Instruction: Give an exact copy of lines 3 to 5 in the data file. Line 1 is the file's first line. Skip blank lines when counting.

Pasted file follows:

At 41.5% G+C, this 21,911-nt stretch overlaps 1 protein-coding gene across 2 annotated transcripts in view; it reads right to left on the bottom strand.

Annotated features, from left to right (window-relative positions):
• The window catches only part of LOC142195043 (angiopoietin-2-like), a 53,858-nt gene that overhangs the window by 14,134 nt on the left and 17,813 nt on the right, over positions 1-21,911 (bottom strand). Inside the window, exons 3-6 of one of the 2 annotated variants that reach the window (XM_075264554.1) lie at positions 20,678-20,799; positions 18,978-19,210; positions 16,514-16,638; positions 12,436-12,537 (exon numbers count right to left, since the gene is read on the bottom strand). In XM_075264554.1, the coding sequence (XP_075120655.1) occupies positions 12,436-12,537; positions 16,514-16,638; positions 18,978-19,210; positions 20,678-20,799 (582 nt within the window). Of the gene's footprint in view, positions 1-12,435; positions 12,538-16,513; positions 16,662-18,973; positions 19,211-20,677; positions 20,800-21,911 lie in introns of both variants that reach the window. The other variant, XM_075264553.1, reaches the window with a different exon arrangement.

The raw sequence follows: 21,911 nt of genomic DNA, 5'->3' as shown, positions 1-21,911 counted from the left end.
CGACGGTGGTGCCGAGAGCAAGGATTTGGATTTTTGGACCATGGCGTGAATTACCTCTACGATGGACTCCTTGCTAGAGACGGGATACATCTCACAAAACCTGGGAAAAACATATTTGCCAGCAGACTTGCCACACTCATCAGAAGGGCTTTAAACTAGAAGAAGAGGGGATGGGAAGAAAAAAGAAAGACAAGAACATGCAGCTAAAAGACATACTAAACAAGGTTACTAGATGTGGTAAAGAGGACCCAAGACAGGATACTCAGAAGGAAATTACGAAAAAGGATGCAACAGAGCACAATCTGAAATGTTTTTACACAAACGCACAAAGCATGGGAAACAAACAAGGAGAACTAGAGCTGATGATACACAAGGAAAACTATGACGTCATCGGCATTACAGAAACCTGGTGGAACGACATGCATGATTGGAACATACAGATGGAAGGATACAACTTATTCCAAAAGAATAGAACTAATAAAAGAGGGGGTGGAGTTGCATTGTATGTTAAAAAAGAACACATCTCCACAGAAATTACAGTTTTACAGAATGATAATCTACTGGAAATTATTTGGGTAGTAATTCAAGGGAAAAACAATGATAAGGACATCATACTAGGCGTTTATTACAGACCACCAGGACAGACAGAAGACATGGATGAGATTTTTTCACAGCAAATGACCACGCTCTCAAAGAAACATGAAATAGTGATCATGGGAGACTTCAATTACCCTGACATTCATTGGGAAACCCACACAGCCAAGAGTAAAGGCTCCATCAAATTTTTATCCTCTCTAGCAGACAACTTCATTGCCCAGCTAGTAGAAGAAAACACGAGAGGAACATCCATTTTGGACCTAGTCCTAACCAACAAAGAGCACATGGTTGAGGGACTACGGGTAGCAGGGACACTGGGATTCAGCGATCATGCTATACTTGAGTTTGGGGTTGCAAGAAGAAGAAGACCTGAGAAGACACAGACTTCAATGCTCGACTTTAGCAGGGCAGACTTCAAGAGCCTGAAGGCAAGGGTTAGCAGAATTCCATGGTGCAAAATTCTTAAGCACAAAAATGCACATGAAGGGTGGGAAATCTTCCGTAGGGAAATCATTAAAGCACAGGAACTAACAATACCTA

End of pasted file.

• The window catches only part of LOC142195043 (angiopoietin-2-like), a 53,858-nt gene that overhangs the window by 14,134 nt on the left and 17,813 nt on the right, over positions 1-21,911 (bottom strand). Inside the window, exons 3-6 of one of the 2 annotated variants that reach the window (XM_075264554.1) lie at positions 20,678-20,799; positions 18,978-19,210; positions 16,514-16,638; positions 12,436-12,537 (exon numbers count right to left, since the gene is read on the bottom strand). In XM_075264554.1, the coding sequence (XP_075120655.1) occupies positions 12,436-12,537; positions 16,514-16,638; positions 18,978-19,210; positions 20,678-20,799 (582 nt within the window). Of the gene's footprint in view, positions 1-12,435; positions 12,538-16,513; positions 16,662-18,973; positions 19,211-20,677; positions 20,800-21,911 lie in introns of both variants that reach the window. The other variant, XM_075264553.1, reaches the window with a different exon arrangement.

The raw sequence follows: 21,911 nt of genomic DNA, 5'->3' as shown, positions 1-21,911 counted from the left end.
CGACGGTGGTGCCGAGAGCAAGGATTTGGATTTTTGGACCATGGCGTGAATTACCTCTACGATGGACTCCTTGCTAGAGACGGGATACATCTCACAAAACCTGGGAAAAACATATTTGCCAGCAGACTTGCCACACTCATCAGAAGGGCTTTAAACTAGAAGAAGAGGGGATGGGAAGAAAAAAGAAAGACAAGAACATGCAGCTAAAAGACATACTAAACAAGGTTACTAGATGTGGTAAAGAGGACCCAAGACAGGATACTCAGAAGGAAATTACGAAAAAGGATGCAACAGAGCACAATCTGAAATGTTTTTACACAAACGCACAAAGCATGGGAAACAAACAAGGAGAACTAGAGCTGATGATACACAAGGAAAACTATGACGTCATCGGCATTACAGAAACCTGGTGGAACGACATGCATGATTGGAACATACAGATGGAAGGATACAACTTATTCCAAAAGAATAGAACTAATAAAAGAGGGGGTGGAGTTGCATTGTATGTTAAAAAAGAACACATCTCCACAGAAATTACAGTTTTACAGAATGATAATCTACTGGAAATTATTTGGGTAGTAATTCAAGGGAAAAACAATGATAAGGACATCATACTAGGCGTTTATTACAGACCACCAGGACAGACAGAAGACATGGATGAGATTTTTTCACAGCAAATGACCACGCTCTCAAAGAAACATGAAATAGTGATCATGGGAGACTTCAATTACCCTGACATTCATTGGGAAACCCACACAGCCAAGAGTAAAGGCTCCATCAAATTTTTATCCTCTCTAGCAGACAACTTCATTGCCCAGCTAGTAGAAGAAAACACGAGAGGAACATCCATTTTGGACCTAGTCCTAACCAACAAAGAGCACATGGTTGAGGGACTACGGGTAGCAGGGACACTGGGATTCAGCGATCATGCTATACTTGAGTTTGGGGTTGCAAGAAGAAGAAGACCTGAGAAGACACAGACTTCAATGCTCGACTTTAGCAGGGCAGACTTCAAGAGCCTGAAGGCAAGGGTTAGCAGAATTCCATGGTGCAAAATTCTTAAGCACAAAAATGCACATGAAGGGTGGGAAATCTTCCGTAGGGAAATCATTAAAGCACAGGAACTAACAATACCTA